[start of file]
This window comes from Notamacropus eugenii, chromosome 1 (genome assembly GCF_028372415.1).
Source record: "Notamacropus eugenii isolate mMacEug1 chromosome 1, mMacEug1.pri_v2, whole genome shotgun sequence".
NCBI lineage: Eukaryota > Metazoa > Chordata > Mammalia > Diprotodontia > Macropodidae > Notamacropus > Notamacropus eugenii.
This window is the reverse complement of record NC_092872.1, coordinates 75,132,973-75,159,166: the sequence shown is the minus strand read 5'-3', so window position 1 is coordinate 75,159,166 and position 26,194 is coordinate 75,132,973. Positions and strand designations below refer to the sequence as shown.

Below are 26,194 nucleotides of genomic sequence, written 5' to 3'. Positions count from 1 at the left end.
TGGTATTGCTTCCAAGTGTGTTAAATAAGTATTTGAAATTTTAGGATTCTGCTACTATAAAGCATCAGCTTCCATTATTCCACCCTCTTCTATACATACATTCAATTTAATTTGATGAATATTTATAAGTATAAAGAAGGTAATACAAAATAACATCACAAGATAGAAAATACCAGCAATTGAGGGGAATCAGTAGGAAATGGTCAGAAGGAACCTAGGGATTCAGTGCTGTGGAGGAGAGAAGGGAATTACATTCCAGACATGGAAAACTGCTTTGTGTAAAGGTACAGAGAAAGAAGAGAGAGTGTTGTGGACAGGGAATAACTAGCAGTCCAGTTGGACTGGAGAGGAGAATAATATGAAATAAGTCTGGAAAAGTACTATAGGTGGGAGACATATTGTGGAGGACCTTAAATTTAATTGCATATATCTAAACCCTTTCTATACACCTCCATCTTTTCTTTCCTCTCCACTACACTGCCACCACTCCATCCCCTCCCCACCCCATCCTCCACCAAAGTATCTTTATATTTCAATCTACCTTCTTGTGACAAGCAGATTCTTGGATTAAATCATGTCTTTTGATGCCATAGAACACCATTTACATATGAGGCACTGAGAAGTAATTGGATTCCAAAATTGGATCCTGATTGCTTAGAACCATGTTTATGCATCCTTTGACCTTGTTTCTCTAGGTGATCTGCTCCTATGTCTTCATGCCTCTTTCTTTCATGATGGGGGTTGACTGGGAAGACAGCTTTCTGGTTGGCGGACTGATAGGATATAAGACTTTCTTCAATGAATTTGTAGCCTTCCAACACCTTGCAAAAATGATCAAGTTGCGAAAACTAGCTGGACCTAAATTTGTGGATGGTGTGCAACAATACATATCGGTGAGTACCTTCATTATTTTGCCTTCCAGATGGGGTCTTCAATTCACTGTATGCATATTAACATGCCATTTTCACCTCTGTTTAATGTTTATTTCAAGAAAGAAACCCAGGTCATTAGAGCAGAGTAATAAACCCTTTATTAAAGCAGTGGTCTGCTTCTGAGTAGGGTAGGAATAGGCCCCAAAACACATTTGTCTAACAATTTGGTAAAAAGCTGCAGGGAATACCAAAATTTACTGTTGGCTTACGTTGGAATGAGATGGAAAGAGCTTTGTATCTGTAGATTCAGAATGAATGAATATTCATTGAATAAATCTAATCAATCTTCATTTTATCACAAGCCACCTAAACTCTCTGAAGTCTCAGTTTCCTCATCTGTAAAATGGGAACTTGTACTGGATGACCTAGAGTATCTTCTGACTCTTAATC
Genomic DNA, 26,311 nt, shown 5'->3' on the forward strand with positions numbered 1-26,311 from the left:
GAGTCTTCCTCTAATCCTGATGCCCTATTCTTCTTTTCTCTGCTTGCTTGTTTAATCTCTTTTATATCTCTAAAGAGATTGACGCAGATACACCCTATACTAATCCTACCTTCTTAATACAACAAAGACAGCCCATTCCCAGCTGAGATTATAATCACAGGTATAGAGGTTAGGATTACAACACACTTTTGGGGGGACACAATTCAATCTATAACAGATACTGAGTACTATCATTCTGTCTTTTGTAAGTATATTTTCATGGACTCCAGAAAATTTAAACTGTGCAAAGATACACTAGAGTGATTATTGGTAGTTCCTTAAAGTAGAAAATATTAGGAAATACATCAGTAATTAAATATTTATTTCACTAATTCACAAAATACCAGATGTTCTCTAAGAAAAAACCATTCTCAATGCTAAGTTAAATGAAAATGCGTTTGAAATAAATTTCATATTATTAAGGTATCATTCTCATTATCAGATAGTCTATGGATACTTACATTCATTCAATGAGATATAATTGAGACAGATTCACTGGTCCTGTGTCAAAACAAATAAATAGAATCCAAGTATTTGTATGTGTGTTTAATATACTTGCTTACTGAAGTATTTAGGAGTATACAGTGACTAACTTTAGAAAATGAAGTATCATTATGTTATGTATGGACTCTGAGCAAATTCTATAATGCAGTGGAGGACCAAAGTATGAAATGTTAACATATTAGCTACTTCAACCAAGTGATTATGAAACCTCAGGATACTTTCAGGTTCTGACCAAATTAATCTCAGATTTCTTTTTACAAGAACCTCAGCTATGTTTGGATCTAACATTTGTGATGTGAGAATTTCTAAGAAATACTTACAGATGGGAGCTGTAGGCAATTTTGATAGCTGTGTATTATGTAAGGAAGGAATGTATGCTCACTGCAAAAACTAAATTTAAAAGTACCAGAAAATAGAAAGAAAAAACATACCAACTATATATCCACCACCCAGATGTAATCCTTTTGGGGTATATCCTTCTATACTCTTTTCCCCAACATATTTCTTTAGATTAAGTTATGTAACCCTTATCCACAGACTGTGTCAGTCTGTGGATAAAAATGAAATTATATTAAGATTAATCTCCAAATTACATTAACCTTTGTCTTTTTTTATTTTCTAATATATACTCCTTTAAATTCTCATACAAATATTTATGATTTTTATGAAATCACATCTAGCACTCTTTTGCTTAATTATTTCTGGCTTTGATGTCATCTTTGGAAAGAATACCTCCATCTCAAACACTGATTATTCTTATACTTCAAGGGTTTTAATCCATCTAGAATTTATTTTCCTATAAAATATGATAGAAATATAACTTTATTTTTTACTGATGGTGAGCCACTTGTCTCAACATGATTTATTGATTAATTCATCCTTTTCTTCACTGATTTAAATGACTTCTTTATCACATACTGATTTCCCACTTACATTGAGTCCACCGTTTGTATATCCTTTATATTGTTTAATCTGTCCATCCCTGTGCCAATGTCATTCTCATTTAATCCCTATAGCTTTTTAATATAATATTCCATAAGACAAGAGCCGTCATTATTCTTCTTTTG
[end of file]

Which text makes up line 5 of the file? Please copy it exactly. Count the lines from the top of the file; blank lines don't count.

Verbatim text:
Below are 26,194 nucleotides of genomic sequence, written 5' to 3'. Positions count from 1 at the left end.